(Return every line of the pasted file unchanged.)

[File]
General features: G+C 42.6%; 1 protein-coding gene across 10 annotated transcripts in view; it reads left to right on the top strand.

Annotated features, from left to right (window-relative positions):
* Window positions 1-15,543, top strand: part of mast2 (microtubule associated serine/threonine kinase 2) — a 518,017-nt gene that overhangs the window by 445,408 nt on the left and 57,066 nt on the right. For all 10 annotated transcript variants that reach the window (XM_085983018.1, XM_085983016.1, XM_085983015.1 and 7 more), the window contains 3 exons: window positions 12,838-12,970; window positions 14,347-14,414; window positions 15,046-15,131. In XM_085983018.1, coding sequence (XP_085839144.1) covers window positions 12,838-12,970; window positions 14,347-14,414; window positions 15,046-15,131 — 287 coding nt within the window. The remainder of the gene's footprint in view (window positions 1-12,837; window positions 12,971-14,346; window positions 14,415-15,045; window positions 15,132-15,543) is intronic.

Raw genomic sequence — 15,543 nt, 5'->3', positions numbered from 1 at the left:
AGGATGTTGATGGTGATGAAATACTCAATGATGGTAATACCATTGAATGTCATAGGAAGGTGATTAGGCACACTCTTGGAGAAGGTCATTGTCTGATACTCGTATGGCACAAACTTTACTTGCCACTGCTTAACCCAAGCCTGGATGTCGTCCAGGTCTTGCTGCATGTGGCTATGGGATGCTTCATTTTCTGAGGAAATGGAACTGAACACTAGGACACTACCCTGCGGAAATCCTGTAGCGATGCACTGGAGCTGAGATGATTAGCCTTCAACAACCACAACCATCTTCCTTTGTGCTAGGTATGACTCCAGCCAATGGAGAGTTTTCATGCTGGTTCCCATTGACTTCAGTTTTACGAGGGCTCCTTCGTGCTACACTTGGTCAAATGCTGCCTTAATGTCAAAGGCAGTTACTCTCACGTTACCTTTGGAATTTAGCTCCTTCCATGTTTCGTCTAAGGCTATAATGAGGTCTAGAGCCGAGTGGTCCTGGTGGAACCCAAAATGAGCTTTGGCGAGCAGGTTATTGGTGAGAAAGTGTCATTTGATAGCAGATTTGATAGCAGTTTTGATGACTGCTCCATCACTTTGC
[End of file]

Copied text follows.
General features: G+C 42.6%; 1 protein-coding gene across 10 annotated transcripts in view; it reads left to right on the top strand.

Annotated features, from left to right (window-relative positions):
* Window positions 1-15,543, top strand: part of mast2 (microtubule associated serine/threonine kinase 2) — a 518,017-nt gene that overhangs the window by 445,408 nt on the left and 57,066 nt on the right. For all 10 annotated transcript variants that reach the window (XM_085983018.1, XM_085983016.1, XM_085983015.1 and 7 more), the window contains 3 exons: window positions 12,838-12,970; window positions 14,347-14,414; window positions 15,046-15,131. In XM_085983018.1, coding sequence (XP_085839144.1) covers window positions 12,838-12,970; window positions 14,347-14,414; window positions 15,046-15,131 — 287 coding nt within the window. The remainder of the gene's footprint in view (window positions 1-12,837; window positions 12,971-14,346; window positions 14,415-15,045; window positions 15,132-15,543) is intronic.

Raw genomic sequence — 15,543 nt, 5'->3', positions numbered from 1 at the left:
AGGATGTTGATGGTGATGAAATACTCAATGATGGTAATACCATTGAATGTCATAGGAAGGTGATTAGGCACACTCTTGGAGAAGGTCATTGTCTGATACTCGTATGGCACAAACTTTACTTGCCACTGCTTAACCCAAGCCTGGATGTCGTCCAGGTCTTGCTGCATGTGGCTATGGGATGCTTCATTTTCTGAGGAAATGGAACTGAACACTAGGACACTACCCTGCGGAAATCCTGTAGCGATGCACTGGAGCTGAGATGATTAGCCTTCAACAACCACAACCATCTTCCTTTGTGCTAGGTATGACTCCAGCCAATGGAGAGTTTTCATGCTGGTTCCCATTGACTTCAGTTTTACGAGGGCTCCTTCGTGCTACACTTGGTCAAATGCTGCCTTAATGTCAAAGGCAGTTACTCTCACGTTACCTTTGGAATTTAGCTCCTTCCATGTTTCGTCTAAGGCTATAATGAGGTCTAGAGCCGAGTGGTCCTGGTGGAACCCAAAATGAGCTTTGGCGAGCAGGTTATTGGTGAGAAAGTGTCATTTGATAGCAGATTTGATAGCAGTTTTGATGACTGCTCCATCACTTTGC